There was a time when if you said the name Opa-locka, what came to the minds of anyone not from Opa-locka was drugs, The Triangle and the irony that this small 4.2 mile City also housed the private airport for superstars (remember the Beiber incident?), U.S. Presidents and rich powerful people with private planes. In the 80's, this same airport was the notorious portal for drugs from South America that supplied the infamous Scarface life. Opa-locka became a gateway for illicit drugs because of its proximity to the airport where dealers flew from to a straight shot down local streets. It was an easy route to a main thoroughfare, allowing them to disappear in traffic. The streets became so heavily traveled by dealers that eventually the police surrounded the area with metal barricades to trap cars from going in and out so seamlessly, birthing the neighborhood's nickname "The Triangle", because of the shape the blockades created. Only one way in and one way out.
But how things can come full circle. Today if you call the name Opa-locka you should think art, architecture and design. Opa-locka is poised to be the "next big thing" in South Florida's percolating art community. Actually, it's beyond percolating, it's in a full on boil of excitement and opportunity.
Thank you Art Basel for being the internationally celebrated catalyst of the focus artistic communities like Wynwood, The Design District, Little Haiti and yes, Opa-locka are now enjoying. South Florida, particularly Miami Dade County, has arrived and claimed its place on the world stage, a mecca for art, design, food, tech and innovation.
A few years ago, some pretty smart funders wised up to what was about to pop off in Opa-locka and came to the table with hundreds of thousands of dollars to support the inevitable. The National Endowment of the Arts committed $350K, the Knight Foundation gave $60K and The Surdna Foundation forked over $550K, all to ensure Opa-locka and the private non-profit the Opa-locka Community Development Corporation had the wings it needed to make magic (and art) happen.
And the $21M from the Obama stimulus program didn't hurt. Targeted as part of the neighborhood stabilization program and funded to purchase abandoned and foreclosed properties, the CDC ensured the investment in infrastructure included public arts to revitalize Magnolia North, the neighborhood's sparkly new name.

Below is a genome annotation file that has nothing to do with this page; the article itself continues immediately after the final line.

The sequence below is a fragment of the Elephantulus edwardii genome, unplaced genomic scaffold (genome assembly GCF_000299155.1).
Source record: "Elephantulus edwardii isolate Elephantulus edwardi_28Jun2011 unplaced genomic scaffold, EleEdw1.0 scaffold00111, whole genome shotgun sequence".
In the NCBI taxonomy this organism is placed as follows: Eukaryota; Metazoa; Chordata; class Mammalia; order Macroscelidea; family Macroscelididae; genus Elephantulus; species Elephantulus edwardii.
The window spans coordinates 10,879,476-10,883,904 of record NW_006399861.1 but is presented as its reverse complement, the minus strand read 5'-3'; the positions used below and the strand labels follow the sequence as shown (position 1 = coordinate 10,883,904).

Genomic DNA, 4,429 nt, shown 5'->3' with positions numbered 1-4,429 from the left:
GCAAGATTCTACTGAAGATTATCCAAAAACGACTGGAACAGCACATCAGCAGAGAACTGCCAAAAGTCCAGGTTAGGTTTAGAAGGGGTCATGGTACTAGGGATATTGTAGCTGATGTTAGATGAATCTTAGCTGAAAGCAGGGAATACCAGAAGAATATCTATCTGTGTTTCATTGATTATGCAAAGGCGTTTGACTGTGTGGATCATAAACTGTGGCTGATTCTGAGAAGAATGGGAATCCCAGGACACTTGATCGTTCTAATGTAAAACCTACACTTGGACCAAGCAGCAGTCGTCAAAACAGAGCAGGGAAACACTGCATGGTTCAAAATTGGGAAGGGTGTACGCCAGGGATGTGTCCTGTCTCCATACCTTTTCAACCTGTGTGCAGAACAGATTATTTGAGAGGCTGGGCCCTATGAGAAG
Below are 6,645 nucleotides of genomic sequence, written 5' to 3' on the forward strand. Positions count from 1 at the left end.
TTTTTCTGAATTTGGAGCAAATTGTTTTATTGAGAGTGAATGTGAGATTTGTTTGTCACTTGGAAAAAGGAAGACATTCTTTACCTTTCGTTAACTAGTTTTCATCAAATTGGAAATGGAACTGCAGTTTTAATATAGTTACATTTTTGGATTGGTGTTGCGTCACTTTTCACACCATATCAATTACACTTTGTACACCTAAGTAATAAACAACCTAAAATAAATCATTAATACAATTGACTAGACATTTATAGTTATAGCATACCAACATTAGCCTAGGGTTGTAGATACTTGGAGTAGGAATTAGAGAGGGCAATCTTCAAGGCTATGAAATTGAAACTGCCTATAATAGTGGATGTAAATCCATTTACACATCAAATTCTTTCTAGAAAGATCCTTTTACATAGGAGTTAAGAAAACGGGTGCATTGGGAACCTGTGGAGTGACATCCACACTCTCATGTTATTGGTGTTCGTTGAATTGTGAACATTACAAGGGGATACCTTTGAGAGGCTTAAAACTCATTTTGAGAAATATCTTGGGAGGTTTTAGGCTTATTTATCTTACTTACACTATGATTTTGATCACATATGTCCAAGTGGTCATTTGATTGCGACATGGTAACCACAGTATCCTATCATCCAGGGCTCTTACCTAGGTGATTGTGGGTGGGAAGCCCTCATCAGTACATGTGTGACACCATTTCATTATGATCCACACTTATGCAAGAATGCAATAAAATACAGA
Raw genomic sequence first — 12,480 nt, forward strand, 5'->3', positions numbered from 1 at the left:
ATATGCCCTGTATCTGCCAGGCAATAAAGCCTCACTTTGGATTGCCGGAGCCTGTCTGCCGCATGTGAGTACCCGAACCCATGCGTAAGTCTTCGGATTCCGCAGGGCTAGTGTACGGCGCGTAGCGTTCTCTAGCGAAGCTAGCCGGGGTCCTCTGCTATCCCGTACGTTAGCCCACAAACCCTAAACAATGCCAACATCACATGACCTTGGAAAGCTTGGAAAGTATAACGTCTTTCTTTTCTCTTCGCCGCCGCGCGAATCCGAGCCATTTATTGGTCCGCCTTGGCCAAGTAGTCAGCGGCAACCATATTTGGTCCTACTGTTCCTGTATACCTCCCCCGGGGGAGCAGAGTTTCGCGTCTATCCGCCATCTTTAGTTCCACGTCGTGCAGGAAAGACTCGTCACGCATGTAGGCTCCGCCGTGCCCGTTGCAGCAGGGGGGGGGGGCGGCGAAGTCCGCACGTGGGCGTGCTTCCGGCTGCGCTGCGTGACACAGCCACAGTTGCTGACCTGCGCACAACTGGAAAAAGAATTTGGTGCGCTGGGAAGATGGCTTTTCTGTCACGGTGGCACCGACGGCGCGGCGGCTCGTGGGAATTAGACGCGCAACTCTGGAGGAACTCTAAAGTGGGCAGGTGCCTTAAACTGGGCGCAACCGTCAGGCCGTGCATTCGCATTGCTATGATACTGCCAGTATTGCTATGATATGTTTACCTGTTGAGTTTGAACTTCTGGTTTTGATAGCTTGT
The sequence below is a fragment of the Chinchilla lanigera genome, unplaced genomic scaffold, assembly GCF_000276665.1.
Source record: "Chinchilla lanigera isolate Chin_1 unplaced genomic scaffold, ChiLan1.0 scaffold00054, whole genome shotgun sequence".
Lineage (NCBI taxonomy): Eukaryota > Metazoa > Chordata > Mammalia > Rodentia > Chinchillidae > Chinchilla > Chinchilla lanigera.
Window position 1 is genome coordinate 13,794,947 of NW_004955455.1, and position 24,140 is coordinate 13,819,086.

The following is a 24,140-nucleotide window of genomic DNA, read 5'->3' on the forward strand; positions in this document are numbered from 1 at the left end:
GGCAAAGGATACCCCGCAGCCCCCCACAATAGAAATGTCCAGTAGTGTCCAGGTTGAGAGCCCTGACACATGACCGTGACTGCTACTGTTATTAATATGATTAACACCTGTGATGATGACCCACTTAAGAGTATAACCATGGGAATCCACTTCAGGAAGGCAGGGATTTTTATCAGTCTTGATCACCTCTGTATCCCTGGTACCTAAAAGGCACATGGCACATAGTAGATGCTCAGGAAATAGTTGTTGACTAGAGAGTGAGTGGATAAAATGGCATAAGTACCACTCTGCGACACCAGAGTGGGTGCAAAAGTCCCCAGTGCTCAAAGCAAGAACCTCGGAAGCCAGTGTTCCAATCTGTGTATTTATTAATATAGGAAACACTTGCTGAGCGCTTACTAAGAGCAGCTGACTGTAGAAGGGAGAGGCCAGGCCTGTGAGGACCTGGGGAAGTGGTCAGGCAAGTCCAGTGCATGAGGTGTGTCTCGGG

Artists from around the country are flocking here to help put a new face on Opa Locka, to raise sprits and provide new opportunities for the nearly 16,000 people still living there--mostly African-Americans and Hispanics. They've already painted murals on buildings, built parks, hosted art exhibitions and have big plans to place sculptures and other large works of art poignantly taking the place of each barricade along the old drug route, and throughout the community.
Starting this week, Opa-locka hosts its signature celebration of the City's revitalization; The 3rd Annual Art of Transformation, a series that travels all over the Miami-Dade, curated by renown South African curator Tumelo Mosaka and including exciting multi-disciplinary endeavors like dance, sculpture, film and a stunning exhibition of the objects we take for granted, called "In Plain Sight" showing at Opa-locka's first art and recreational space, The Arc.
The series of events will take place now through Sunday, Dec. 14, 2014, with its centerpiece the In Plain Sight Art Exhibition which features sculpture artists Nari Ward and Karyn Olivier, photographer Renee Cox, and installation artist Yashua Klos, an Art, Food & Music Street Festival complete with food trucks, arts and craft vendors, amazing shopping and an on stage audience inspired D.J. battle, a showing of Michelange Quay's film Eat, for This is My Body at the Perez Art Museum, a performance by dancer and choreographer Nora Chipaumire, and workshop by visual artist Emmanuel Pratt.
Most of the events are free and all are interesting. Information about The Art of Transformation series at www.opalockaart.com